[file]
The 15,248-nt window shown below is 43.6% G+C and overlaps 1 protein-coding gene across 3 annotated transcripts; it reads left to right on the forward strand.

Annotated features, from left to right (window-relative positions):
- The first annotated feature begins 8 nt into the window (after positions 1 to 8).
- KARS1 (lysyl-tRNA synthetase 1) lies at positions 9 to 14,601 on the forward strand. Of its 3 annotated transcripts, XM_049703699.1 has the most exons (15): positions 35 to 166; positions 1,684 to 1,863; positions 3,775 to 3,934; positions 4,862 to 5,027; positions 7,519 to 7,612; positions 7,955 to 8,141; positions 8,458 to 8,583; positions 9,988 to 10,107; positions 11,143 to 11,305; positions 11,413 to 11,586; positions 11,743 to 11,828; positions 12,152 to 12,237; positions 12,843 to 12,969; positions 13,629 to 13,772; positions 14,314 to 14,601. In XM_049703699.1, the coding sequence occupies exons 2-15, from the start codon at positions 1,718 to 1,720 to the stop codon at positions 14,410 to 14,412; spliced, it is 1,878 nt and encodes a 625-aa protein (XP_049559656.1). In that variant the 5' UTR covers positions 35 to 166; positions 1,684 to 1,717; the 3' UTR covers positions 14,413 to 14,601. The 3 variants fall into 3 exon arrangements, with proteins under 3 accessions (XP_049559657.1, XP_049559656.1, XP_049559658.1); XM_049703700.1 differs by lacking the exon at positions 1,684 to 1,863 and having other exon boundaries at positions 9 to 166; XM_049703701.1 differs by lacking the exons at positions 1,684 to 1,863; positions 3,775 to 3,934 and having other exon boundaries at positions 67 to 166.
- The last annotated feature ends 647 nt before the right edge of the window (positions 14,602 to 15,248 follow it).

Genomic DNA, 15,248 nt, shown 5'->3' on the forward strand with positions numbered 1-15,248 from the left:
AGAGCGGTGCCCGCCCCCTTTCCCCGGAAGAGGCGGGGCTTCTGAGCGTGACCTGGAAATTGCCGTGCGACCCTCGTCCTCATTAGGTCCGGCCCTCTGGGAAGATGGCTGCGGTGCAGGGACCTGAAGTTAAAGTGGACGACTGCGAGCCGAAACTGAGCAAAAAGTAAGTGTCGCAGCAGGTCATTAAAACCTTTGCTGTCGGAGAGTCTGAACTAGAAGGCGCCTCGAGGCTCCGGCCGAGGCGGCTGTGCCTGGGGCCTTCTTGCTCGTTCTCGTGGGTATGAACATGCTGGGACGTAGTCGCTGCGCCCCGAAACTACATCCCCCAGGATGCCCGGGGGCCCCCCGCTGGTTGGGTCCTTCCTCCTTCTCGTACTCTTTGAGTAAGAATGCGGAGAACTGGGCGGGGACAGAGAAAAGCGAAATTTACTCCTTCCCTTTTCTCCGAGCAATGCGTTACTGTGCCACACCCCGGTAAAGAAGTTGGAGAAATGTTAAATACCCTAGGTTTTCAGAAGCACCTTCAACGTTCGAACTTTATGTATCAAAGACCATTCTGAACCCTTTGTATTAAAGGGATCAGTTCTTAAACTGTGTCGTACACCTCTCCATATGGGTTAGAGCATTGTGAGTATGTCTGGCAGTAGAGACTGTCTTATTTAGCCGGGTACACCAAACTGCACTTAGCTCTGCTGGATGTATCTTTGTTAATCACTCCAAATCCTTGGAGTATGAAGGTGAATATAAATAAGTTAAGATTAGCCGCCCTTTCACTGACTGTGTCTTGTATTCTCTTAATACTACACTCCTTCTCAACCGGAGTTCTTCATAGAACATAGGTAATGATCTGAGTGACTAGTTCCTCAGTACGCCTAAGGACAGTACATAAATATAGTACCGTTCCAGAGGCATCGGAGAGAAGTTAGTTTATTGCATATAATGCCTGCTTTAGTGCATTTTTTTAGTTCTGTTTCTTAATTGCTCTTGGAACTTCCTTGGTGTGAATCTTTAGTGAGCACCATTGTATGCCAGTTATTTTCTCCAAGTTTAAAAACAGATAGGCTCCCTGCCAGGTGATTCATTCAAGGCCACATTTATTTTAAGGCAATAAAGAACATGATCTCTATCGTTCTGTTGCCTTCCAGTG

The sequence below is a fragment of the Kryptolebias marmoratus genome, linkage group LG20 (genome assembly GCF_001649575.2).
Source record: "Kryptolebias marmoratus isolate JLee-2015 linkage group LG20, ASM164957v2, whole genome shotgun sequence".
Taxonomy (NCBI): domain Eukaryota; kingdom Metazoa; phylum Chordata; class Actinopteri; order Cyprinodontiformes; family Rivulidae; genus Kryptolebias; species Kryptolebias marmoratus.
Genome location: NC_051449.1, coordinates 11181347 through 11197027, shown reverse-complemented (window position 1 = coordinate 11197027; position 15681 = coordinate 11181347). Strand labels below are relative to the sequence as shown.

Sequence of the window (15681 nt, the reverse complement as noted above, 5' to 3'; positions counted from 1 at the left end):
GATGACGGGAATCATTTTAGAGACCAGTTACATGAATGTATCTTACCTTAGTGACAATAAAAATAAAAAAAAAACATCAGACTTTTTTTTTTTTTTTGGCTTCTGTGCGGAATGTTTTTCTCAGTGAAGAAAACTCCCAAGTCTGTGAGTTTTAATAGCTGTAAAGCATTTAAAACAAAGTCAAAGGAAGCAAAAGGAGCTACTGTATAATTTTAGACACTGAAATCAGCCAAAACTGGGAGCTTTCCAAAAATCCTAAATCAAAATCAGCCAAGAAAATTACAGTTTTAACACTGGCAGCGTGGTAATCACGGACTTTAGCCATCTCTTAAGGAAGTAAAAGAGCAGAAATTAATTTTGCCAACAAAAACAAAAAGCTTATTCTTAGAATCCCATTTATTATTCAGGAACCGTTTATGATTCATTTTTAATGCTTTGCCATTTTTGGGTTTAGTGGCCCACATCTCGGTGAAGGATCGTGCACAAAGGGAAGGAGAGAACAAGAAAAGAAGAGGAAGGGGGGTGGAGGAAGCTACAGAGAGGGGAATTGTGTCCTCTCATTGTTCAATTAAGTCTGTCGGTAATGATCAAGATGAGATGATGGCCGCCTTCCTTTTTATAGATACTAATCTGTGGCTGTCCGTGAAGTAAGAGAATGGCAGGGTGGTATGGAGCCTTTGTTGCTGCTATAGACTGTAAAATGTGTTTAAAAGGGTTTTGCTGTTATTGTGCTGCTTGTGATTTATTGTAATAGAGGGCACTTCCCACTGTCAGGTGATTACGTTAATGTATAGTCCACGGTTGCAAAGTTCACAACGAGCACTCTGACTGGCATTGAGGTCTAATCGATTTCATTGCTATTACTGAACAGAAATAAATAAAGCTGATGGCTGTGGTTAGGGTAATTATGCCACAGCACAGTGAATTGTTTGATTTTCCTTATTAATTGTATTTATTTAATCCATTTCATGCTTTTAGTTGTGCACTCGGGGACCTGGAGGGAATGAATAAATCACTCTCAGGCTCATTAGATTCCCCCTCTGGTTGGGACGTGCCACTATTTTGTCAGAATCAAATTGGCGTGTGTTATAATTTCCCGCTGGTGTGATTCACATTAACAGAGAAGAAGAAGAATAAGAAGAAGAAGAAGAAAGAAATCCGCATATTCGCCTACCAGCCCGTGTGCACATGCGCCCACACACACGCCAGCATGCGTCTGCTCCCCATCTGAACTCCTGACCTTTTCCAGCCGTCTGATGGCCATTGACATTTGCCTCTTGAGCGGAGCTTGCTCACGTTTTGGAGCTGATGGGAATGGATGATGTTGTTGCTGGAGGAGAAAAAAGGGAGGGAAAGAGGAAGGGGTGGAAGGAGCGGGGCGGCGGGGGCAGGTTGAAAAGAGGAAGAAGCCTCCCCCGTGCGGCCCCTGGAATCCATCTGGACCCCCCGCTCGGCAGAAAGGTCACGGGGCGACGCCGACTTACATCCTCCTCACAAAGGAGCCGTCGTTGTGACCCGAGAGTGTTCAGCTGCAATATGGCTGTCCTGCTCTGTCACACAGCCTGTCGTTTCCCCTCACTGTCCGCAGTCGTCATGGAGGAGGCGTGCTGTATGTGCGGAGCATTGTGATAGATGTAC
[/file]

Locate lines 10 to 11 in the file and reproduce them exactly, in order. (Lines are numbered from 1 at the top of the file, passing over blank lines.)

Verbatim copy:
Taxonomy (NCBI): domain Eukaryota; kingdom Metazoa; phylum Chordata; class Actinopteri; order Cyprinodontiformes; family Rivulidae; genus Kryptolebias; species Kryptolebias marmoratus.
Genome location: NC_051449.1, coordinates 11181347 through 11197027, shown reverse-complemented (window position 1 = coordinate 11197027; position 15681 = coordinate 11181347). Strand labels below are relative to the sequence as shown.